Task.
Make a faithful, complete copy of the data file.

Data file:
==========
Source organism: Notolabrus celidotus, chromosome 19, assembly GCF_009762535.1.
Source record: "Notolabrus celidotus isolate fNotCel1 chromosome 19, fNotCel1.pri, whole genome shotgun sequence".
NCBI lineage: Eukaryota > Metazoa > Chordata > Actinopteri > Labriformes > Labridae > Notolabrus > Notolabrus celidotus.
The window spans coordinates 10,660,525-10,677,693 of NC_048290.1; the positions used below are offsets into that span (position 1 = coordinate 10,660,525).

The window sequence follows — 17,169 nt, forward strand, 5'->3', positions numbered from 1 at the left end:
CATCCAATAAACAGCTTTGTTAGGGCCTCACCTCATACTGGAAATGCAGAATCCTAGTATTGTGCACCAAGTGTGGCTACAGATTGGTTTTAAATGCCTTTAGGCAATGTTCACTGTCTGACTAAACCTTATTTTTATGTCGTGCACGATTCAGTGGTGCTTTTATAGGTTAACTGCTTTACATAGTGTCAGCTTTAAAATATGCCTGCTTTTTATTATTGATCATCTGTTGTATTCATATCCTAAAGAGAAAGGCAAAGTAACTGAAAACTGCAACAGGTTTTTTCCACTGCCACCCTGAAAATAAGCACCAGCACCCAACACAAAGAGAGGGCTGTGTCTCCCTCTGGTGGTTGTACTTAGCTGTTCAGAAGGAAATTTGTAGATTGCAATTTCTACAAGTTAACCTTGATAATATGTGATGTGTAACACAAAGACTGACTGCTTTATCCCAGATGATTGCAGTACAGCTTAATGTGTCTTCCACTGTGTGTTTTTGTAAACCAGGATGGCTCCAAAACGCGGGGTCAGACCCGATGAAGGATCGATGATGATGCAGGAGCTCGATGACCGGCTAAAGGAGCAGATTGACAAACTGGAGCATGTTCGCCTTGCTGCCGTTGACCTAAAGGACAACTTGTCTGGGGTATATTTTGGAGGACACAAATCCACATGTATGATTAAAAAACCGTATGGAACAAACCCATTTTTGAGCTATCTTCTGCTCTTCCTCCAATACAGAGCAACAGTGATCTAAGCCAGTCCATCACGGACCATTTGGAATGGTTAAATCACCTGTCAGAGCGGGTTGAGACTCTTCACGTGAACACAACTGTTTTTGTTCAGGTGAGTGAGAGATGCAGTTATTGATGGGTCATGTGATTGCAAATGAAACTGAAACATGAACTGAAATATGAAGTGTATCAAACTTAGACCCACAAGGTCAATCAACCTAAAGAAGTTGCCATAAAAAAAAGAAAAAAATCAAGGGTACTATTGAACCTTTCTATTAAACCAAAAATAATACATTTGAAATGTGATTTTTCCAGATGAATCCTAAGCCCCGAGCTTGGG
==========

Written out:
Source organism: Notolabrus celidotus, chromosome 19, assembly GCF_009762535.1.
Source record: "Notolabrus celidotus isolate fNotCel1 chromosome 19, fNotCel1.pri, whole genome shotgun sequence".
NCBI lineage: Eukaryota > Metazoa > Chordata > Actinopteri > Labriformes > Labridae > Notolabrus > Notolabrus celidotus.
The window spans coordinates 10,660,525-10,677,693 of NC_048290.1; the positions used below are offsets into that span (position 1 = coordinate 10,660,525).

The window sequence follows — 17,169 nt, forward strand, 5'->3', positions numbered from 1 at the left end:
CATCCAATAAACAGCTTTGTTAGGGCCTCACCTCATACTGGAAATGCAGAATCCTAGTATTGTGCACCAAGTGTGGCTACAGATTGGTTTTAAATGCCTTTAGGCAATGTTCACTGTCTGACTAAACCTTATTTTTATGTCGTGCACGATTCAGTGGTGCTTTTATAGGTTAACTGCTTTACATAGTGTCAGCTTTAAAATATGCCTGCTTTTTATTATTGATCATCTGTTGTATTCATATCCTAAAGAGAAAGGCAAAGTAACTGAAAACTGCAACAGGTTTTTTCCACTGCCACCCTGAAAATAAGCACCAGCACCCAACACAAAGAGAGGGCTGTGTCTCCCTCTGGTGGTTGTACTTAGCTGTTCAGAAGGAAATTTGTAGATTGCAATTTCTACAAGTTAACCTTGATAATATGTGATGTGTAACACAAAGACTGACTGCTTTATCCCAGATGATTGCAGTACAGCTTAATGTGTCTTCCACTGTGTGTTTTTGTAAACCAGGATGGCTCCAAAACGCGGGGTCAGACCCGATGAAGGATCGATGATGATGCAGGAGCTCGATGACCGGCTAAAGGAGCAGATTGACAAACTGGAGCATGTTCGCCTTGCTGCCGTTGACCTAAAGGACAACTTGTCTGGGGTATATTTTGGAGGACACAAATCCACATGTATGATTAAAAAACCGTATGGAACAAACCCATTTTTGAGCTATCTTCTGCTCTTCCTCCAATACAGAGCAACAGTGATCTAAGCCAGTCCATCACGGACCATTTGGAATGGTTAAATCACCTGTCAGAGCGGGTTGAGACTCTTCACGTGAACACAACTGTTTTTGTTCAGGTGAGTGAGAGATGCAGTTATTGATGGGTCATGTGATTGCAAATGAAACTGAAACATGAACTGAAATATGAAGTGTATCAAACTTAGACCCACAAGGTCAATCAACCTAAAGAAGTTGCCATAAAAAAAAGAAAAAAATCAAGGGTACTATTGAACCTTTCTATTAAACCAAAAATAATACATTTGAAATGTGATTTTTCCAGATGAATCCTAAGCCCCGAGCTTGGG